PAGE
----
But when researchers asked the same question, this time dropping the language of forced sex and using the word rape instead, that number dropped to 13 percent: “Respondents, it seems, were comfortable with the act of rape, just not the name.”
Similarly, most men who engage or instigate sexual harassment at work are likely not self-identified creeps. They don’t regard what they do as ‘sexual harassment’. Sometimes their behaviour is unintentional, and other times it’s pouched in denial: “I don’t sexually harass women, I simply make dude-jokes that the ladies don’t get!”
Like the majority of rapists and racists, they refuse to admit the label that defines their behaviour.
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Tolerance of misogyny
This kind of harassment thrives off ambiguity and is fuelled by rape culture. People don’t report it because it’s usually someone they know, they don’t want to be blamed and they don’t want to be stigmatised. Most importantly, they don’t know if it really was violation.
Once you pull the first brick out of the pile, the whole wall starts to crumble and everyone who was complicit gets hit. It’s not simply about the perpetrator, but about his friends in the office, the other seniors, apathetic managers, and worst of all, the people who have seen his behaviour but think it’s “not a big deal”.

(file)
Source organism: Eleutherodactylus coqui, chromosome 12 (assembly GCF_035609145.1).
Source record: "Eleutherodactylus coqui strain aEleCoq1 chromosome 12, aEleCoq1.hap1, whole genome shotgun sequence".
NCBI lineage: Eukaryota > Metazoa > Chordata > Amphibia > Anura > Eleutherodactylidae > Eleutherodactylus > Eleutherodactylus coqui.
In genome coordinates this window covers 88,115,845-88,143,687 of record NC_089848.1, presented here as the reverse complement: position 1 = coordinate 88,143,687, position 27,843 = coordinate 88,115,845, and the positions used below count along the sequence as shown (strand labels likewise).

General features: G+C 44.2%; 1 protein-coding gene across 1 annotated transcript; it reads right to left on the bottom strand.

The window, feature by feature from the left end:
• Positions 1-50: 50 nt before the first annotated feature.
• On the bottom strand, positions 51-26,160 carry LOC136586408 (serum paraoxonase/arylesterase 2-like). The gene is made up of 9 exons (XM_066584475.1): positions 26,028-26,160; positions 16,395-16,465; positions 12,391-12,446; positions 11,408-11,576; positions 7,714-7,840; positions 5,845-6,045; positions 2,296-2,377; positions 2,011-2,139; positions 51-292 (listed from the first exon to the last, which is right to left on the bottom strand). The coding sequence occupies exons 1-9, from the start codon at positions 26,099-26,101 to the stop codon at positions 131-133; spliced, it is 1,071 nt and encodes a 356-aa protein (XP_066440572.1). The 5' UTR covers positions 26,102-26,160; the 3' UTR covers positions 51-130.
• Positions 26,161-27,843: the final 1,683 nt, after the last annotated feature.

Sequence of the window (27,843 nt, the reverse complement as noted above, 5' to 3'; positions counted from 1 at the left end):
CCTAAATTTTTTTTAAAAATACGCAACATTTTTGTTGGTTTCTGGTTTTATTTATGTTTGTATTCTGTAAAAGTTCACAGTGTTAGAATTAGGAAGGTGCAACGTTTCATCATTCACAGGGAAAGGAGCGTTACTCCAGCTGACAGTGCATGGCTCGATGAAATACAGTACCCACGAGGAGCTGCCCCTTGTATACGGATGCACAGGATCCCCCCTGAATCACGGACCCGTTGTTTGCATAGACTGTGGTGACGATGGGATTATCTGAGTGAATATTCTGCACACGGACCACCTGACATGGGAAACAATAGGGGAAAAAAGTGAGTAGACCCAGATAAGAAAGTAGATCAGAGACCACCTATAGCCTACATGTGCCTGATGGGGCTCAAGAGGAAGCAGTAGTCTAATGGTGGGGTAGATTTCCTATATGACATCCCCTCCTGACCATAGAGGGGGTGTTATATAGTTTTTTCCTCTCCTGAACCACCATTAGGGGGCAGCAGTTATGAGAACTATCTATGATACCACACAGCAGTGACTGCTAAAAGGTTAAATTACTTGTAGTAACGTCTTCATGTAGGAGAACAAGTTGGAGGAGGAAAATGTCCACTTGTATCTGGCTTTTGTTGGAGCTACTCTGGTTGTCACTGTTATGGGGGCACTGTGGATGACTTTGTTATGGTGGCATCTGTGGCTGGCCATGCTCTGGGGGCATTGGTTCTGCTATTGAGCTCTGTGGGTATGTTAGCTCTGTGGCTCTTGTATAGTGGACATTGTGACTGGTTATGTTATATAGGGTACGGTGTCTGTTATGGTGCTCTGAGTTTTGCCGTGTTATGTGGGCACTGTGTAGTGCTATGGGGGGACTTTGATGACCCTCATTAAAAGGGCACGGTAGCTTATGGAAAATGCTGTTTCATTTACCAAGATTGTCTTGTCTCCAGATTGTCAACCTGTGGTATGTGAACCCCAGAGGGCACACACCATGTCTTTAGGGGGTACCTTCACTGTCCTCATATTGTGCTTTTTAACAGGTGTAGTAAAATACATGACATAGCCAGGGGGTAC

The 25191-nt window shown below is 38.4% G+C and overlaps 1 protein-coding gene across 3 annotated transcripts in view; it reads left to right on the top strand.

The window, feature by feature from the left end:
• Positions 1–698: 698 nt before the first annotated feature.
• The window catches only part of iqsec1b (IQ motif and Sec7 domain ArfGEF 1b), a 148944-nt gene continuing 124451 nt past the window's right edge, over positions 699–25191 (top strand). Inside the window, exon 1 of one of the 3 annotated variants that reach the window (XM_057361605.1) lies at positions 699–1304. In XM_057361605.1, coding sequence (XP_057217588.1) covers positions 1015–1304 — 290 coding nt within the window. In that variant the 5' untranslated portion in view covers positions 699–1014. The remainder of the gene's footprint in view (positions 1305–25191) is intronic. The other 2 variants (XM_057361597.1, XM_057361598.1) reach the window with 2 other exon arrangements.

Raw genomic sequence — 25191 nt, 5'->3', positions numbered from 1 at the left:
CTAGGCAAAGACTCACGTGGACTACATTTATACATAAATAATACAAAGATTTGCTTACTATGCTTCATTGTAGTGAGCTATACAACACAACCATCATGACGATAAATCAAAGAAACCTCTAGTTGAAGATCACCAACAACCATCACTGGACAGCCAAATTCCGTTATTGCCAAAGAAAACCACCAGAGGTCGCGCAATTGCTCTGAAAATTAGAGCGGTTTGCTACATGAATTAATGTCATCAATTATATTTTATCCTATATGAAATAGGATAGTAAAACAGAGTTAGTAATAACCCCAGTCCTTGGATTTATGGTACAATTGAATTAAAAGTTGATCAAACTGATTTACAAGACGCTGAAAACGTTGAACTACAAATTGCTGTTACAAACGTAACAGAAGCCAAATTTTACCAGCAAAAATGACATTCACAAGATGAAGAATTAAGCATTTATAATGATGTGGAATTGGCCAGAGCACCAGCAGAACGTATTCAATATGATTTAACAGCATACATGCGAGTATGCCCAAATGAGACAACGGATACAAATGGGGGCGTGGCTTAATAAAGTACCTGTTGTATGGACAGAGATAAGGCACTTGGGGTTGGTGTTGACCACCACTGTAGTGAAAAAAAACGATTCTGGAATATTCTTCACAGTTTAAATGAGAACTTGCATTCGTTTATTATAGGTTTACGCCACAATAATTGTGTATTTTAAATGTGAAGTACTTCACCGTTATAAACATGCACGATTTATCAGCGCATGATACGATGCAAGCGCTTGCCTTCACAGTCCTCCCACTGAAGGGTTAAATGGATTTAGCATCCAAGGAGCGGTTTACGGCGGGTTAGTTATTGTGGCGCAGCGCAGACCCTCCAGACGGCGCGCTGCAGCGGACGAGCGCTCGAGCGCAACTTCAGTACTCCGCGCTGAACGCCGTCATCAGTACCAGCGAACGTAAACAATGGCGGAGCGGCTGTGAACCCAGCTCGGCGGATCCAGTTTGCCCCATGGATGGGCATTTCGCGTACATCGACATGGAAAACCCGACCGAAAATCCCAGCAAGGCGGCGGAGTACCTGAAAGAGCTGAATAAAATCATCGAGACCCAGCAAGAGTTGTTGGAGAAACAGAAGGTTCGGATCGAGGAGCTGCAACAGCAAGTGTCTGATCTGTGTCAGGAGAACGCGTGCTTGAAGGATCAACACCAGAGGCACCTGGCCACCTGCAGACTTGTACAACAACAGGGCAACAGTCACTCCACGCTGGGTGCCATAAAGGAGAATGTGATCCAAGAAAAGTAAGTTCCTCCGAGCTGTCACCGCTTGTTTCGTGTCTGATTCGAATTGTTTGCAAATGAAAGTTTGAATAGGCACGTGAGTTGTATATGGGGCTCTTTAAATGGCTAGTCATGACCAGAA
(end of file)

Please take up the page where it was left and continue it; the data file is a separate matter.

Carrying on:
For most women, it’s easier to simply suffer the harassment and look the other way – which, to be frank, is something we do every day, regardless. It’s basically the female modus operandi for living. Why should the workplace be any different?
Except it should.
It should be different and it should be called out and organisations should be held accountable. This kind of discrimination didn’t materialise when the person said or did something inappropriate. It started when they realised that they can say things like that.
It started when management and companies decided not to actively engage in conversations around sexual harassment. Companies alone may not be responsible for global gender inequality, but they do have a legal responsibility to protect employees and they can be held accountable for that.
Talk about it
If this is something that you’re facing, do not remain quiet. There are 3 basic steps you should consider:
1. If someone says or does something inappropriate, confront them as soon as possible. Often it’s unintentional and drawing a line will show them boundaries.
2. Failing that. Bring it to the attention of Human Resources. They’re there for a reason. Use them.
3. Failing that. The CCMA is your friend. They respond fast and they put the fear of God into companies.
These three steps can help make your life easier but they unfortunately come with no guarantees. Regardless of how women go about it, the sad statistical truth is that tackling sexual harassment is not simple and most companies deal with in the way that conservatives deal with sex-education – by not dealing with it.
Right now, harassment against women in any situation is the accepted norm. We’re told that every human being has the right to dignity, yet in practice we’re taught something very different. The normalisation of these kinds of gender dynamics can only be changed when they’re challenged – not just by individuals, but by organisations and businesses.